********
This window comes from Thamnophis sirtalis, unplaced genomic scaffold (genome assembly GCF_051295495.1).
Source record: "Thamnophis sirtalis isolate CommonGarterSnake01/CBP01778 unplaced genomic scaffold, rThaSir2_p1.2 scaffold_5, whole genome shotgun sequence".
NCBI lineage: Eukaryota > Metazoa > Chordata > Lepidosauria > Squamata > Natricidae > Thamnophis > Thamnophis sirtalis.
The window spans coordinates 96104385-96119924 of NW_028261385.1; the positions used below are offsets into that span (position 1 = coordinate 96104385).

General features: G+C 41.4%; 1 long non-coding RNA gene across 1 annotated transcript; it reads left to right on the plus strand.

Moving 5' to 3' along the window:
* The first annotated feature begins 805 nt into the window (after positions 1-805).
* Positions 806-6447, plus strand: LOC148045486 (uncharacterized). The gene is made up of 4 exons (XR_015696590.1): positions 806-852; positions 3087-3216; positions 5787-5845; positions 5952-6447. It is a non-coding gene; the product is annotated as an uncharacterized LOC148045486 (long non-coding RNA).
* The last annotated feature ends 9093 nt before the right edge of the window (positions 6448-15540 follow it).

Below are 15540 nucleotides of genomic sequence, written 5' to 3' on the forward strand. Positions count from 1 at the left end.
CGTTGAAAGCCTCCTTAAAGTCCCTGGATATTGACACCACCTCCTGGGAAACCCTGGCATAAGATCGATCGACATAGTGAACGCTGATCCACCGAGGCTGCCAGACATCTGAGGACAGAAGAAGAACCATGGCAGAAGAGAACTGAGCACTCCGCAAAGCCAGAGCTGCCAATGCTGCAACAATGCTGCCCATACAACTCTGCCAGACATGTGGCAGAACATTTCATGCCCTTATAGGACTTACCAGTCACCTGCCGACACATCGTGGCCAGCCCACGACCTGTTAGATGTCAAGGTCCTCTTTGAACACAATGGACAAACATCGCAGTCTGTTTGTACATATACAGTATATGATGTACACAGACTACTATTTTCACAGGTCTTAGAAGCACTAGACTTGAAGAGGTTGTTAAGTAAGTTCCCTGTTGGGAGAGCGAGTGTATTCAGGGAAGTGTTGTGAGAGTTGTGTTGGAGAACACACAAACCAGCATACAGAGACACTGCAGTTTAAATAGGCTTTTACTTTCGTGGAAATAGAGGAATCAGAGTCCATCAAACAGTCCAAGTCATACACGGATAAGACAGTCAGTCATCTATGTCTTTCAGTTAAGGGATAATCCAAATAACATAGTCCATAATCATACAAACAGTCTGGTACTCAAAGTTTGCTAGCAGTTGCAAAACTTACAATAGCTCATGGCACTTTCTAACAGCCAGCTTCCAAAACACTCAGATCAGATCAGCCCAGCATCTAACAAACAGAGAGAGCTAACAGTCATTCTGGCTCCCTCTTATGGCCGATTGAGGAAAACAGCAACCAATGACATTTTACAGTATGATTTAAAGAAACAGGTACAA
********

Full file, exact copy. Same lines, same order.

This window comes from Thamnophis sirtalis, unplaced genomic scaffold (genome assembly GCF_051295495.1).
Source record: "Thamnophis sirtalis isolate CommonGarterSnake01/CBP01778 unplaced genomic scaffold, rThaSir2_p1.2 scaffold_5, whole genome shotgun sequence".
NCBI lineage: Eukaryota > Metazoa > Chordata > Lepidosauria > Squamata > Natricidae > Thamnophis > Thamnophis sirtalis.
The window spans coordinates 96104385-96119924 of NW_028261385.1; the positions used below are offsets into that span (position 1 = coordinate 96104385).

General features: G+C 41.4%; 1 long non-coding RNA gene across 1 annotated transcript; it reads left to right on the plus strand.

Moving 5' to 3' along the window:
* The first annotated feature begins 805 nt into the window (after positions 1-805).
* Positions 806-6447, plus strand: LOC148045486 (uncharacterized). The gene is made up of 4 exons (XR_015696590.1): positions 806-852; positions 3087-3216; positions 5787-5845; positions 5952-6447. It is a non-coding gene; the product is annotated as an uncharacterized LOC148045486 (long non-coding RNA).
* The last annotated feature ends 9093 nt before the right edge of the window (positions 6448-15540 follow it).

Below are 15540 nucleotides of genomic sequence, written 5' to 3' on the forward strand. Positions count from 1 at the left end.
CGTTGAAAGCCTCCTTAAAGTCCCTGGATATTGACACCACCTCCTGGGAAACCCTGGCATAAGATCGATCGACATAGTGAACGCTGATCCACCGAGGCTGCCAGACATCTGAGGACAGAAGAAGAACCATGGCAGAAGAGAACTGAGCACTCCGCAAAGCCAGAGCTGCCAATGCTGCAACAATGCTGCCCATACAACTCTGCCAGACATGTGGCAGAACATTTCATGCCCTTATAGGACTTACCAGTCACCTGCCGACACATCGTGGCCAGCCCACGACCTGTTAGATGTCAAGGTCCTCTTTGAACACAATGGACAAACATCGCAGTCTGTTTGTACATATACAGTATATGATGTACACAGACTACTATTTTCACAGGTCTTAGAAGCACTAGACTTGAAGAGGTTGTTAAGTAAGTTCCCTGTTGGGAGAGCGAGTGTATTCAGGGAAGTGTTGTGAGAGTTGTGTTGGAGAACACACAAACCAGCATACAGAGACACTGCAGTTTAAATAGGCTTTTACTTTCGTGGAAATAGAGGAATCAGAGTCCATCAAACAGTCCAAGTCATACACGGATAAGACAGTCAGTCATCTATGTCTTTCAGTTAAGGGATAATCCAAATAACATAGTCCATAATCATACAAACAGTCTGGTACTCAAAGTTTGCTAGCAGTTGCAAAACTTACAATAGCTCATGGCACTTTCTAACAGCCAGCTTCCAAAACACTCAGATCAGATCAGCCCAGCATCTAACAAACAGAGAGAGCTAACAGTCATTCTGGCTCCCTCTTATGGCCGATTGAGGAAAACAGCAACCAATGACATTTTACAGTATGATTTAAAGAAACAGGTACAA